Let’s take a look at the new Input system offered by unity and how we can go about using it in our projects. To start, we will want to add it to the projects we wish to use it with:
Once we have installed it, a warning message will pop up. If we follow what is being said by the Unity documentation, which can be found here, we just have to click on yes:
Within the documentation, it says we can enable both if we wanted to. TO do so, we just have to go into our project settings and select both under the active input handling:
While within these settings, we will also want to make sure that our scripting backend is set to IL2CPP along with having our Api Compatibility Level at .NET 4.x.
Now that we have this set up within Unity, let’s take a look at Input actions:
What we will want to do is create a new folder for Input and create a new input action under it. From here, we can open it up and look at what we can do from here:
As you can see, within this new window, we can create our action maps that we desire for the game we are making. What this allows us to do is create different actions based on the situation the player is in. All that we need to do at this point, after coding in the different ways those action maps work, is tell Unity when we switch to a new map.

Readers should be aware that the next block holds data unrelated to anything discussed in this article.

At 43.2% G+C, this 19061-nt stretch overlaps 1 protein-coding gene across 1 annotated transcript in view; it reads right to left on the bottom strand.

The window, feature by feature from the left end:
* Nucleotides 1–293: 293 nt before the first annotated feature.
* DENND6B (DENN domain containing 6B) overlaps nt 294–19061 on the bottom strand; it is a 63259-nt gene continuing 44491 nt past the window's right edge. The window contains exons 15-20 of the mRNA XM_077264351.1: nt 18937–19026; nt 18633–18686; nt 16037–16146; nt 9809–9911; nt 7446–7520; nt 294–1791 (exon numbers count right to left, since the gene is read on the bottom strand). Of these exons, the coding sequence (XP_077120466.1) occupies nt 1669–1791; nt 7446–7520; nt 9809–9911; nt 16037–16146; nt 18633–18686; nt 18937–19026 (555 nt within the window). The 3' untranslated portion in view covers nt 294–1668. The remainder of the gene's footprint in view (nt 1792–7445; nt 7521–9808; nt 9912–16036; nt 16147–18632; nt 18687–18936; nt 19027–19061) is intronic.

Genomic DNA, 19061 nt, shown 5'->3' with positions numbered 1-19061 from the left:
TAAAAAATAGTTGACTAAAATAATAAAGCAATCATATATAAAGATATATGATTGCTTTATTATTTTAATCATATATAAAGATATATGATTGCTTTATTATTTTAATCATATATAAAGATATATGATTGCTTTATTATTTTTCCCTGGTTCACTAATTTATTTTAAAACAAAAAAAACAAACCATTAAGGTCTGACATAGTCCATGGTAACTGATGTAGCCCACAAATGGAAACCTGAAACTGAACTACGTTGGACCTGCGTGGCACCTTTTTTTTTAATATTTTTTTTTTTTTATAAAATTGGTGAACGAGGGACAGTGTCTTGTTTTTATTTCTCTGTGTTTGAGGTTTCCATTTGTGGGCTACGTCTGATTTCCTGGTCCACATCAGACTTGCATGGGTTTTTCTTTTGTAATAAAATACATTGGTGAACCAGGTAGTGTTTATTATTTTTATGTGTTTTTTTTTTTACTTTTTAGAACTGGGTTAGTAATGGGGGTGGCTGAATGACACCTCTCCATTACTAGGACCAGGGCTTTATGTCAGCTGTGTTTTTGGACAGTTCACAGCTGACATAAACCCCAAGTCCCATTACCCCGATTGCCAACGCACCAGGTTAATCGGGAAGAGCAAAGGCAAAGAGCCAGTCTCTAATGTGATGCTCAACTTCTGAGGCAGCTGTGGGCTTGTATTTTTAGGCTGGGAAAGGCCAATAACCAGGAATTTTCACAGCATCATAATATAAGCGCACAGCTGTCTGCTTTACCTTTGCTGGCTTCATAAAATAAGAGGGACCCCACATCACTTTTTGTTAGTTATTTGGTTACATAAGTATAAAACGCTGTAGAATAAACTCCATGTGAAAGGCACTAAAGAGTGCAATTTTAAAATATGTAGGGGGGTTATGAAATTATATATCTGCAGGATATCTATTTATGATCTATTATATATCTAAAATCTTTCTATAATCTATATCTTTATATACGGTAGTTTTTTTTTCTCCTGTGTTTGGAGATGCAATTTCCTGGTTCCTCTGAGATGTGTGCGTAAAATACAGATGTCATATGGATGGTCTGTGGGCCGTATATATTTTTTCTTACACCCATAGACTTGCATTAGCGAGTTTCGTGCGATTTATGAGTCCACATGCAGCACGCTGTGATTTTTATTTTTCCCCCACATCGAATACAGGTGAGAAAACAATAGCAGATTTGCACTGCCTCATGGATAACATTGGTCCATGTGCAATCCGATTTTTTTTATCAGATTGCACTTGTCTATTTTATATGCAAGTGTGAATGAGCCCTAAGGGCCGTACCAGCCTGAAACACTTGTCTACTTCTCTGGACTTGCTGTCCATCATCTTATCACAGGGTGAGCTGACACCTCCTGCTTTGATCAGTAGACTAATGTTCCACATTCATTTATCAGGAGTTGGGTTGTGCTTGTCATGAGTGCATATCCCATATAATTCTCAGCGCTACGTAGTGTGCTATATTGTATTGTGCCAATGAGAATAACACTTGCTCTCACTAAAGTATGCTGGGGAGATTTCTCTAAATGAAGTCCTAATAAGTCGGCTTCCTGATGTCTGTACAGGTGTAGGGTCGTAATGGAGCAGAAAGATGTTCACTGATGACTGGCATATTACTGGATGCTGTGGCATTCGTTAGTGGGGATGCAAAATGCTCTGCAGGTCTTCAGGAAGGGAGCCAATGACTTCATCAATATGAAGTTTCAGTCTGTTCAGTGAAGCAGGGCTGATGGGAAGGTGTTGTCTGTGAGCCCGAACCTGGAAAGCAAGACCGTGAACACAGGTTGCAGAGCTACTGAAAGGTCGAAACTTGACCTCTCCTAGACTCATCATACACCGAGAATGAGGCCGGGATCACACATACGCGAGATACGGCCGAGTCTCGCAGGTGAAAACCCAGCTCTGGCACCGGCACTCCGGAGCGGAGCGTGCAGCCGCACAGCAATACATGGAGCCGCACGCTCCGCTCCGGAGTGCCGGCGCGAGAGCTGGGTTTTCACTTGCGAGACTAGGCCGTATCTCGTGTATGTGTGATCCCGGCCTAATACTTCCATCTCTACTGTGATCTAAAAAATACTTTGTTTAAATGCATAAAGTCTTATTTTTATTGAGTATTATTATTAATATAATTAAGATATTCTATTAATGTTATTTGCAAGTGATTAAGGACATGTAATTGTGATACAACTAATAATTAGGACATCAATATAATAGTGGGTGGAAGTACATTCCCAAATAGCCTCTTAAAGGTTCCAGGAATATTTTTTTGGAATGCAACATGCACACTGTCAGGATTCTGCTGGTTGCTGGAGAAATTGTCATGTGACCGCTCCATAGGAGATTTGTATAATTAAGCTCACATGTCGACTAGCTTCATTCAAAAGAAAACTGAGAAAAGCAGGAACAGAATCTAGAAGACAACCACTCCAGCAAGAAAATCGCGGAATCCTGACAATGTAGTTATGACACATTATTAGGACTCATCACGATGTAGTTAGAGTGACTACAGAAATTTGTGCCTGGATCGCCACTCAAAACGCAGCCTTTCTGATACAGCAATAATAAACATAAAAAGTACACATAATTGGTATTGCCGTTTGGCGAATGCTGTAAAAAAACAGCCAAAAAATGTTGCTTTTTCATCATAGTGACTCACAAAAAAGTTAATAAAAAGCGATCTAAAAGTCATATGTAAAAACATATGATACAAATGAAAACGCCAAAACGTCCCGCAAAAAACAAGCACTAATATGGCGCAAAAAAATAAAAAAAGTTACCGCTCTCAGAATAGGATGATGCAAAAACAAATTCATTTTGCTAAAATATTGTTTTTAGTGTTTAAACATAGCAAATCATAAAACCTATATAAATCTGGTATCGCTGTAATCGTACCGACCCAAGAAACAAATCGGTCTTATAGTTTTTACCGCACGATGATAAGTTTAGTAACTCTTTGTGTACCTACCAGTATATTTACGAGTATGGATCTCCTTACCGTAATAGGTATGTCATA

Let’s look at how we can go about creating a WASD walking system. First off ,we will want to change the properties in the action:
Upon changing our properties to a value type with a control type of vector 2, we can then add a new binding to it:
After changing the values, we can select the 2d vector composite and change the buttons to what we desire them to be.
Now, for creating an interaction that we need to hold a specific button, we have to just go to the interactions of that input and select hold:
From here, we just have to make the changes to the time it takes if we don’t want the default times provided to us.
As for creating an action that needs 2 keys to enact, we will want to select the add button with 1 modifier option and makes our selection of buttons from there:
Now that we have gone through some of the basics of this new input system’s actions through the unity editor, we will look into how we can go about scripting these actions.